Limited supplies of penicillin and Allied restrictions on German access to the drug in the immediate aftermath of World War II led to its recovery from the urine of treated patients. Susanne Krejsa MacManus explains.

German research on penicillin started only in 1942 and then on a very small scale.[1]  Gerhard Domagk (1895-1964), the German scientist who in 1935 had developed sulfonamides, had advised the Nazi government to concentrate on improving of “his” type of antibiotics instead of trying to get its own penicillin production going.

It took Germany till the end of 1943 to really understand the importance of penicillin, but because of the efforts of the Allies to restrict information and materials,[2] German scientists were not able to learn about the right mould, nor could they develop the process to get a good supply.

From autumn 1945, British and American forces increased the amount of penicillin flown into hospitals in Berlin – mostly for their own soldiers as a treatment for sexually transmitted diseases. But the occupying forces faced a dilemma: on one hand, they had to look after the health of the population of the occupied areas; on the other hand, there was a hostile atmosphere against the German population – at least in the first months after the end of the war. Germany was categorised as a “defeated enemy” – in contrast to Austria which was categorised as a “victim”.

There was even a third aspect. The German pharmaceutical industry was known as being innovative and effective. The occupying forces hoped for “penicillin made in Germany” and encouraged companies like I.G. Farben, Hoechst and Chemie-Grünenthal to start such an undertaking.

The USSR did not have penicillin production of its own, although they claimed two of their scientists had invented the antibiotic long before Alexander Fleming. As early as early May 1945, Soviet forces who were eager to get penicillin as part of German reparations were pushing the German company Schering .[3]

Since one of Schering’s production sites lay in British territory, the company got support from the British element of the occupation forces for building laboratories and getting raw material (as this ad shows.).[4] 

Salzburger Nachrichten, 9/1/1946  Schering AG produces penicillin Berlin,  As the British broadcast has reported, the Germany pharmaceutical company Schering AG in Berlin will manufacture penicillin for Germany. The British military government has promised its support to the company in procuring the laboratory and the necessary material, so far as it is available in Germany.

But sufficient output was not available before the end of 1946/the beginning of 1947.

Two-thirds excreted

During their struggle to set up a production site, scientists at Schering recalled that two- thirds of penicillin given by injection left the body very quickly, so quickly that injections had to be repeated every few hours.[5] “If we could get the urine of patients treated with penicillin”, the scientists speculated, “we might be able to reclaim and concentrate this substance.”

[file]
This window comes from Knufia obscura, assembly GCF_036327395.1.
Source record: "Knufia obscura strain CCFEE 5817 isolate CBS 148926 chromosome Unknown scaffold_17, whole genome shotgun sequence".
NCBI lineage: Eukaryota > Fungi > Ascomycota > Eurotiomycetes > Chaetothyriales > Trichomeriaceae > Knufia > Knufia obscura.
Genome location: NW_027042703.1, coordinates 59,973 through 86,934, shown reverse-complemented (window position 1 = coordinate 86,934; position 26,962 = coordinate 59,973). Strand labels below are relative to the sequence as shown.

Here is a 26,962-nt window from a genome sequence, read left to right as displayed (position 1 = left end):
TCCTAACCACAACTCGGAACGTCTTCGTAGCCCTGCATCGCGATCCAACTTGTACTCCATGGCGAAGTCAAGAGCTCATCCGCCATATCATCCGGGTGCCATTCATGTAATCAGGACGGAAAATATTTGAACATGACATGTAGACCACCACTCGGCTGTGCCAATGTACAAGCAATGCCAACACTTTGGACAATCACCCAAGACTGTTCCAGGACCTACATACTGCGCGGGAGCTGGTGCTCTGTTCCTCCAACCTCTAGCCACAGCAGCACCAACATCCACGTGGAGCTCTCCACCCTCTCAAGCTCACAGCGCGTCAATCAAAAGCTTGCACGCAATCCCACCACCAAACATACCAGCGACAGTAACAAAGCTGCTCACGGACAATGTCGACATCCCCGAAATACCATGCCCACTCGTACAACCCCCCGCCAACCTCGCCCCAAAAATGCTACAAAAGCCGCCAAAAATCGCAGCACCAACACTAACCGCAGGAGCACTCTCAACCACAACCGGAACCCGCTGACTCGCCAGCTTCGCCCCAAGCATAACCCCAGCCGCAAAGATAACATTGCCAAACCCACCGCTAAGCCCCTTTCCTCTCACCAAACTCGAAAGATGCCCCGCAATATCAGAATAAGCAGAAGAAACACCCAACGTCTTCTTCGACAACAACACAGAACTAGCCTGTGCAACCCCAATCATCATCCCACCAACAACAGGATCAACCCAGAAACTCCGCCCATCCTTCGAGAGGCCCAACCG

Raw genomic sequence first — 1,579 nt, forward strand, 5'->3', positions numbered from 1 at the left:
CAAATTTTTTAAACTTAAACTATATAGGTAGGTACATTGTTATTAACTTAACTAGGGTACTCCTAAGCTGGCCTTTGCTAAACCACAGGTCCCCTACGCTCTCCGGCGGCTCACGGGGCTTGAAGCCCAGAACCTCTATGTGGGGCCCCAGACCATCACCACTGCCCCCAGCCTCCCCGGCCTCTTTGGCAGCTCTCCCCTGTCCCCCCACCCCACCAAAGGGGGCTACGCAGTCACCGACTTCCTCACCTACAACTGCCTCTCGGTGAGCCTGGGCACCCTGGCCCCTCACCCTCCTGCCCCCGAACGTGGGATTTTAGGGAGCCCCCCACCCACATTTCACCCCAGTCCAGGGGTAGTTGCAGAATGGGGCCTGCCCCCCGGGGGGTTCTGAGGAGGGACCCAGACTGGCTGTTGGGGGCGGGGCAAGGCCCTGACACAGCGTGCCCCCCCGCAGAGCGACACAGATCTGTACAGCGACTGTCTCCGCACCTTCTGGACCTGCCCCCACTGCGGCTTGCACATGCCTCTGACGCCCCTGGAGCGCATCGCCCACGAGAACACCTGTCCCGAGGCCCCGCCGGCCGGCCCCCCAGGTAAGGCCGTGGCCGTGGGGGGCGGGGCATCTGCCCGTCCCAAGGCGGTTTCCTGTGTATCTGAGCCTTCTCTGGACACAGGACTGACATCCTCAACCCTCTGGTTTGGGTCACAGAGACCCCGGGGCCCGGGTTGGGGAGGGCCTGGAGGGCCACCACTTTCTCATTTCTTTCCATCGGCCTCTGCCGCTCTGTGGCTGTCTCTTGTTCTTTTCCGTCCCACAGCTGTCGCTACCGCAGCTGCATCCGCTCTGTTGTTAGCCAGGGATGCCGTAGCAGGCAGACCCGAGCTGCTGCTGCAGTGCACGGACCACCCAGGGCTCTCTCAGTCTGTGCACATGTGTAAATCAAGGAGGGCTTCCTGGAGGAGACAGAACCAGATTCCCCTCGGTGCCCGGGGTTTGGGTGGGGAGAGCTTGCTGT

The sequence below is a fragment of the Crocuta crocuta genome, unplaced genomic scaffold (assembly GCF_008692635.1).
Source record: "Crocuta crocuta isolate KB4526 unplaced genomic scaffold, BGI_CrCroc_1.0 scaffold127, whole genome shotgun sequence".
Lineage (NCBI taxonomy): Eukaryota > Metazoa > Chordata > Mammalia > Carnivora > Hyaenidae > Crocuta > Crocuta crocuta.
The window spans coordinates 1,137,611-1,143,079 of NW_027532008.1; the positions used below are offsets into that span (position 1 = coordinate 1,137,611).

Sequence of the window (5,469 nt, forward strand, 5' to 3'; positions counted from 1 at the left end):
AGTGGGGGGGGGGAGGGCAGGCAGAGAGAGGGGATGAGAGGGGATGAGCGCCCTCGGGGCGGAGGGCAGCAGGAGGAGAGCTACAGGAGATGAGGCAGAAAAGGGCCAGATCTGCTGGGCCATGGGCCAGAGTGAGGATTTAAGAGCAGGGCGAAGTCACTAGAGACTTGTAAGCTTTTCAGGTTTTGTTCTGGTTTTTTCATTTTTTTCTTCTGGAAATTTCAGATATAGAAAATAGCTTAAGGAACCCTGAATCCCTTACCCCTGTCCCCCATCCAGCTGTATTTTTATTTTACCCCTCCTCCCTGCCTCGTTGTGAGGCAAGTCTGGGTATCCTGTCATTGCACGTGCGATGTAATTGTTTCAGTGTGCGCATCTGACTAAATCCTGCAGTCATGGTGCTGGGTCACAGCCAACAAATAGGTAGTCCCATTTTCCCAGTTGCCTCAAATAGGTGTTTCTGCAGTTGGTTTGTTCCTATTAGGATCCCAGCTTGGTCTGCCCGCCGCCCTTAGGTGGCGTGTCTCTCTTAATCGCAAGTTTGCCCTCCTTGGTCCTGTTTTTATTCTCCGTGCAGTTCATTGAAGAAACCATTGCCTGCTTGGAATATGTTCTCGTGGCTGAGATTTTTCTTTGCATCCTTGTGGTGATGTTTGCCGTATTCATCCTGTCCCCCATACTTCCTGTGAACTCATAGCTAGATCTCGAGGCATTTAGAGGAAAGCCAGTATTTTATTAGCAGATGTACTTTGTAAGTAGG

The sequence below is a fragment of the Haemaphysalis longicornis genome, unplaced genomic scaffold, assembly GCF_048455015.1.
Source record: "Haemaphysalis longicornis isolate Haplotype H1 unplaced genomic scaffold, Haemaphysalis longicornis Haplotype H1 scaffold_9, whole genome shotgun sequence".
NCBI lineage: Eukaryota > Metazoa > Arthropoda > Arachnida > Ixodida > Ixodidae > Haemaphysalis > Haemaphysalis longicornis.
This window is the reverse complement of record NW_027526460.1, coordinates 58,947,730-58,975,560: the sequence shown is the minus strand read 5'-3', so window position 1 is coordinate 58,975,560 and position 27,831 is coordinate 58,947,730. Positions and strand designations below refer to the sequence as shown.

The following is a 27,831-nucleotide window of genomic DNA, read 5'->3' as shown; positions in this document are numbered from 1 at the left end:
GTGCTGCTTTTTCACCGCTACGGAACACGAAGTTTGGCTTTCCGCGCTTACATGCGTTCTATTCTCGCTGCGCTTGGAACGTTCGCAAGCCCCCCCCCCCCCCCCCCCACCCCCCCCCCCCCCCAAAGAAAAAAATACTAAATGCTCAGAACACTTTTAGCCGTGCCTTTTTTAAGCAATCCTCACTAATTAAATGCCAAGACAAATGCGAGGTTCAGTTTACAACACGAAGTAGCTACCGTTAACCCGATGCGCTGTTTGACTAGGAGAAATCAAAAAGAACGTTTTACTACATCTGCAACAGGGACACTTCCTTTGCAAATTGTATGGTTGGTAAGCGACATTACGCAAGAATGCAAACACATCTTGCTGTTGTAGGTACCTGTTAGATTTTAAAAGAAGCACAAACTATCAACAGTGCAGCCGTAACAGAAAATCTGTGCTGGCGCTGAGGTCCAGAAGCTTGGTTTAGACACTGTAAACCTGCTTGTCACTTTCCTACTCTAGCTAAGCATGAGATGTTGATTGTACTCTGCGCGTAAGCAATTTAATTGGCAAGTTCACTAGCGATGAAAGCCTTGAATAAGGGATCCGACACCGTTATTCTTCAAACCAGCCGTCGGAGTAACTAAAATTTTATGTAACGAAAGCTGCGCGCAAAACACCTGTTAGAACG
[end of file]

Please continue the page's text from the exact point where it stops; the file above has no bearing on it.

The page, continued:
The British and American forces permitted them to collect the urine from their hospitals on the condition that they got their share of the recycled substance. From March 1946, Schering’s scientists organised milk-churns and bicycles and went from hospital to hospital to collect patients’ urine. The recycling process was successful, and in spring 1947 it was extended into American and British areas of West Germany. In April 1949, nearly 5000 liters of urine from 3153 patients were collected from hospitals. This activity lasted till 1950, when the manufacturers’ penicillin production was sufficient to meet demand.

Recycling penicillin from urine was not a new idea, but its use on this scale was was exceptional. It showed that the German researchers had clearly understood the character of penicillin being excreted from the organism so quickly. Secondly, the process of recycling penicillin purified the substance, which at the initial injection had produced sharp and unpleasant feelings for the patient. And third, it shows how Schering’s researchers could act on their own initiative, without having to ask boards and committees for permission as they would have to do today.

Susanne Krejsa MacManus PhD is an independent journalist, author and archivist in Vienna. She is a member of the History of Medicine/Medical Humanities working group of the Commission for History and Philosophy of the Sciences at the Austrian Academy of Sciences (ÖAW).


[1] I. Pieroth: Penicillinherstellung – Von den Anfängen bis zur Großproduktion, Heidelberger Schriften, 1992, p. 103.

[2] P. Rostock: Die Wunde, Berlin: De Gruyter, 1950, p. 290.

[3] J.-P. Gaudillière, B. Gausemeier: Molding National Research Systems, OSIRIS 2005, 20:180-202.

[4] Schering A.G. Berlin produziert Penizillin, Salzburger Nachrichten, 9. 1. 1946, p. 2.

[5] J.H. Humphrey: Excretion of Penicillin in Man, Nature 3920, 1944, 765.